“I think what he's done to this nation, both within and throughout the world has just been terrible for us,” said Maes, who runs the school’s library. “Whatever you think of his economic policies, that's stuff that can be debated, but how he's handled immigration, how he's handled foreign relations, the obvious corruption. I just think that's unacceptable and it's a slippery slope to start going down no matter what political party you belong to.” 

The political inclinations and the everyday experiences of these school teachers are a microcosm of the larger divided electorate.

About half of Pueblo’s residents are Latino and registered Democrats outnumber Republicans. However, Pueblo Democrats have traditionally been more conservative than in other parts of Colorado. In 2013, Pueblo recalled a Democratic state lawmaker over her support of stricter gun laws in the wake of the Aurora theater shooting. Today, part of the county is represented in the state legislature by the most moderate Democrat in the capitol.

“People are just frustrated with the status quo and that’s what gives Trump his power in Pueblo,” said Democratic Rep. Bri Buentello. The area has a higher poverty rate than Colorado as a whole, and the economy is not booming here like it is in other parts of the Front Range. 

In 2019, Buentello split with her fellow Democrats on a number of high profile issues. She voted against a so-called red flag gun law, opposed an overhaul of oil and gas regulations and she did not support a bill to give the state's electoral votes to the presidential candidate who wins the national popular vote. In the current legislative session she opposed a measure to replace Columbus Day as a state holiday. 

“I didn’t think it was in line with fighting for Colorado jobs,” she said. “I don’t believe stripping Italian heritage is a way to protect that Pueblo heritage.”

At the turn of the 20th century, Pueblo became one of the nation’s manufacturing hubs thanks to its steel mill. It was also the magnet that drew in Italian and other immigrants. The steel crash and recession of the 1980s would later hurt the city economically.

“People came to Pueblo from all over the world to make the steel that built the American West,” said Mayor Nick Gradisar. His own family is part of that heritage. His grandfather was a Slovenian immigrant who worked in the steel mill, Gradisar’s father followed suit. When he became mayor, Gradisar installed a large framed family picture of his father working in the mill. “There were 40 different languages that were spoken at the mill, 24 foreign language newspapers in Pueblo. So Pueblo has that kind of proud history.”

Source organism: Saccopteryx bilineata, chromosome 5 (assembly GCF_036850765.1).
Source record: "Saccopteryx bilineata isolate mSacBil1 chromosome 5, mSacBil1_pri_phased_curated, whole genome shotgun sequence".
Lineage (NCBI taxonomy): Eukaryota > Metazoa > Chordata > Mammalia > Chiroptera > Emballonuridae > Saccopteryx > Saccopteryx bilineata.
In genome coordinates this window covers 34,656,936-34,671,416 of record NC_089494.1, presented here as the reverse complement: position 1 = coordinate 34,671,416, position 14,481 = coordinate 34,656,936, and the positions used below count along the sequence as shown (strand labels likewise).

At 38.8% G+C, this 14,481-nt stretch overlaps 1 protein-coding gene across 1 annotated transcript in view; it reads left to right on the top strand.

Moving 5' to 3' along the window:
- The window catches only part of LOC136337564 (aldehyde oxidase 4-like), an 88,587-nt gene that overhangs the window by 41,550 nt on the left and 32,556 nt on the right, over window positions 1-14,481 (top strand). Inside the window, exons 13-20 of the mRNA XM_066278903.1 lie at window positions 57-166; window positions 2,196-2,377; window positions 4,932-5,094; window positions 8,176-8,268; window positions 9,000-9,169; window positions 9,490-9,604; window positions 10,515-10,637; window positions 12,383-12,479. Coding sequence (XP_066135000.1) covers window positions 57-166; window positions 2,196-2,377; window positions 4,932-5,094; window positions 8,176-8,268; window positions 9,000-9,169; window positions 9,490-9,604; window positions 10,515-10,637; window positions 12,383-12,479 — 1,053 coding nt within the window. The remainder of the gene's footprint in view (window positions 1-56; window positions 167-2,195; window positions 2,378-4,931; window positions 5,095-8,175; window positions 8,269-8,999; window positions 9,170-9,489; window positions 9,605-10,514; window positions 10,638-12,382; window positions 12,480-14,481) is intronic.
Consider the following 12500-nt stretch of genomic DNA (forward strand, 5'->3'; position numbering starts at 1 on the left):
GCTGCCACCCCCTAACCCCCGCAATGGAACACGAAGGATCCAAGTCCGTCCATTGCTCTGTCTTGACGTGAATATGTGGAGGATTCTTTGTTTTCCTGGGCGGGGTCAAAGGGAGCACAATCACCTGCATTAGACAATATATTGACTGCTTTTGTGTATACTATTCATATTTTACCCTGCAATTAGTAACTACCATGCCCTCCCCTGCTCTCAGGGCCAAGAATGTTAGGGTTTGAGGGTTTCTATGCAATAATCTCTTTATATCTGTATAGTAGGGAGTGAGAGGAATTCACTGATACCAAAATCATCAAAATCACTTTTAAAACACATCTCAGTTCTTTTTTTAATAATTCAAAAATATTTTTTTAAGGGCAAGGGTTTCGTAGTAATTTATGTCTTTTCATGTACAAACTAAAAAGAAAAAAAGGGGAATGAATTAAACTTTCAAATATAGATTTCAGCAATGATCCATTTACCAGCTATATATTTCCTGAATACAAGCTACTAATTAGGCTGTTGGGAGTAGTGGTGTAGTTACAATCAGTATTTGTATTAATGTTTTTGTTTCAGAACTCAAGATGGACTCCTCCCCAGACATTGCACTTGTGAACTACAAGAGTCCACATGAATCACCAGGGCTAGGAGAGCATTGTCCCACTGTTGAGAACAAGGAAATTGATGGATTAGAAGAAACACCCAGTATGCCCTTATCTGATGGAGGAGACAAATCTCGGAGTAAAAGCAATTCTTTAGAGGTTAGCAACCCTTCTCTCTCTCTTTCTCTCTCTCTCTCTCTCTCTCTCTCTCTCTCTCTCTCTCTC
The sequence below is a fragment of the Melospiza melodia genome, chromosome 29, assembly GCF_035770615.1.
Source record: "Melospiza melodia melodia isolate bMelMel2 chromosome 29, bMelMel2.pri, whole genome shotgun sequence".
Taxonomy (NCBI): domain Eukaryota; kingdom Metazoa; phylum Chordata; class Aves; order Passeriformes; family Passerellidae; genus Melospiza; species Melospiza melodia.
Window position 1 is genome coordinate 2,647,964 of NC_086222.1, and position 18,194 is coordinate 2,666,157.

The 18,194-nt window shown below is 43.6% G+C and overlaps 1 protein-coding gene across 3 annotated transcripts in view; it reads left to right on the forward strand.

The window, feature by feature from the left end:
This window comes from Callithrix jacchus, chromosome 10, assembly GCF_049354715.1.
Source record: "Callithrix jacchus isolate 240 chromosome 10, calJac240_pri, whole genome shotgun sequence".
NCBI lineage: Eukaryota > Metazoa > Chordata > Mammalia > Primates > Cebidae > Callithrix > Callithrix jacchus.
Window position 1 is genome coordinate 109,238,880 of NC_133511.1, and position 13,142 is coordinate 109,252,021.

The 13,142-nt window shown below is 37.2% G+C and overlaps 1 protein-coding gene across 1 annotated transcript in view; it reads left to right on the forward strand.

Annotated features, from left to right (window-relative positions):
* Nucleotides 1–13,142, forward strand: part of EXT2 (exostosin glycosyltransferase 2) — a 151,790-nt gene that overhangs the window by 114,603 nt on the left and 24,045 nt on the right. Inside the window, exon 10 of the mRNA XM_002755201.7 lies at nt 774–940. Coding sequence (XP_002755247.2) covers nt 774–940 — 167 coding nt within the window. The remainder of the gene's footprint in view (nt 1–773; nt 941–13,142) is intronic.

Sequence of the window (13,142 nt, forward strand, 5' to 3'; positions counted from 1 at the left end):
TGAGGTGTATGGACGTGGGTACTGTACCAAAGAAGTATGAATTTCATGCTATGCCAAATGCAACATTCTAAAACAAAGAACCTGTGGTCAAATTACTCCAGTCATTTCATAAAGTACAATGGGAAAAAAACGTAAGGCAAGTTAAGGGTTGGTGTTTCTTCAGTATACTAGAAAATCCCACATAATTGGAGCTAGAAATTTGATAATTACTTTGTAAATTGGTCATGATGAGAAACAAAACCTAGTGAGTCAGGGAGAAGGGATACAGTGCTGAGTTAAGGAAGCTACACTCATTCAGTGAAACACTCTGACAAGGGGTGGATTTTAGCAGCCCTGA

Gustavo Contreras/NPR
Pueblo Mayor Nick Gradisar stands in front of a picture of his father taken in 1961. It captures his father Anthony "catching" the rod as it comes through the roller. His father was the son of Slovenian immigrants and didn't learn to speak English until 8th grade. A local artist enhanced the image.

The region still has strong ties to organized labor but as steel jobs continue to decline, the community is working to diversify the economy and expand into areas like renewable energy and marijuana.  

Beyond manufacturing, Pueblo is home to the Colorado State Fair and is known for its famous Pueblo chiles. It also has proximity to rivers and outdoor recreation, a draw local officials hope will help attract and retain younger residents who often move away for higher paying jobs. 

But over the next eight months, it’ll be the area’s political dynamic that will likely draw the most attention, particularly when it comes to Colorado’s U.S. Senate race. 

In 2014, when Republican Sen. Cory Gardner ousted Democratic incumbent Mark Udall, Gardner narrowly lost Pueblo by less than 1 percentage point. Gardner is up for reelection in 2020 and he’s expected to face a tough campaign to try to hold onto his seat.

That makes Pueblo County one of the state’s many political battlegrounds. The city itself only has about 100,000 residents, but in a Senate race that’s expected to be highly competitive, even a relatively small number of votes could mean the difference between winning and losing.